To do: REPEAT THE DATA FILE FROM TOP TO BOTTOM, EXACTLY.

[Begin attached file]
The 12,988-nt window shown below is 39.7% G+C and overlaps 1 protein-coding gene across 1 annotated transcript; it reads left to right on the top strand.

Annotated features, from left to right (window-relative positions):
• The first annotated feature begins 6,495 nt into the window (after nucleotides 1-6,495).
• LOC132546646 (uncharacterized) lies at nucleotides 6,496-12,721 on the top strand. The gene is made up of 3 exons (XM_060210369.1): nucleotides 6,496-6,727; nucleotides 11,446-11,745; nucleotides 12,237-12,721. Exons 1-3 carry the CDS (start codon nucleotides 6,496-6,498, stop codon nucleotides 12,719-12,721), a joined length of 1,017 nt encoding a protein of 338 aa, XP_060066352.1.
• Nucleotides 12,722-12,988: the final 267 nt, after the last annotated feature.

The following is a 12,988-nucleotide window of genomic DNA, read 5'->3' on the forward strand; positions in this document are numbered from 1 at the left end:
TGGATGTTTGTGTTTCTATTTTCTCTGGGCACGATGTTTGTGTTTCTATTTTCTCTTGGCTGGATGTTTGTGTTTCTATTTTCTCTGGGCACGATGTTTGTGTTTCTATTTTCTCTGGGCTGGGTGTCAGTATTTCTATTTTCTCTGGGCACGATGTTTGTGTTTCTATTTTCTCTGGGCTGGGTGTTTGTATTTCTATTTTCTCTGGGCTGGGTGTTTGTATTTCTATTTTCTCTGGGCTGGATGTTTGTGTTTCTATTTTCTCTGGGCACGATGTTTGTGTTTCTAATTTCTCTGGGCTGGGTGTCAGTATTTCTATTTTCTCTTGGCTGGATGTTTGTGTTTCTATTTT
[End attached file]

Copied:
The 12,988-nt window shown below is 39.7% G+C and overlaps 1 protein-coding gene across 1 annotated transcript; it reads left to right on the top strand.

Annotated features, from left to right (window-relative positions):
• The first annotated feature begins 6,495 nt into the window (after nucleotides 1-6,495).
• LOC132546646 (uncharacterized) lies at nucleotides 6,496-12,721 on the top strand. The gene is made up of 3 exons (XM_060210369.1): nucleotides 6,496-6,727; nucleotides 11,446-11,745; nucleotides 12,237-12,721. Exons 1-3 carry the CDS (start codon nucleotides 6,496-6,498, stop codon nucleotides 12,719-12,721), a joined length of 1,017 nt encoding a protein of 338 aa, XP_060066352.1.
• Nucleotides 12,722-12,988: the final 267 nt, after the last annotated feature.

The following is a 12,988-nucleotide window of genomic DNA, read 5'->3' on the forward strand; positions in this document are numbered from 1 at the left end:
TGGATGTTTGTGTTTCTATTTTCTCTGGGCACGATGTTTGTGTTTCTATTTTCTCTTGGCTGGATGTTTGTGTTTCTATTTTCTCTGGGCACGATGTTTGTGTTTCTATTTTCTCTGGGCTGGGTGTCAGTATTTCTATTTTCTCTGGGCACGATGTTTGTGTTTCTATTTTCTCTGGGCTGGGTGTTTGTATTTCTATTTTCTCTGGGCTGGGTGTTTGTATTTCTATTTTCTCTGGGCTGGATGTTTGTGTTTCTATTTTCTCTGGGCACGATGTTTGTGTTTCTAATTTCTCTGGGCTGGGTGTCAGTATTTCTATTTTCTCTTGGCTGGATGTTTGTGTTTCTATTTT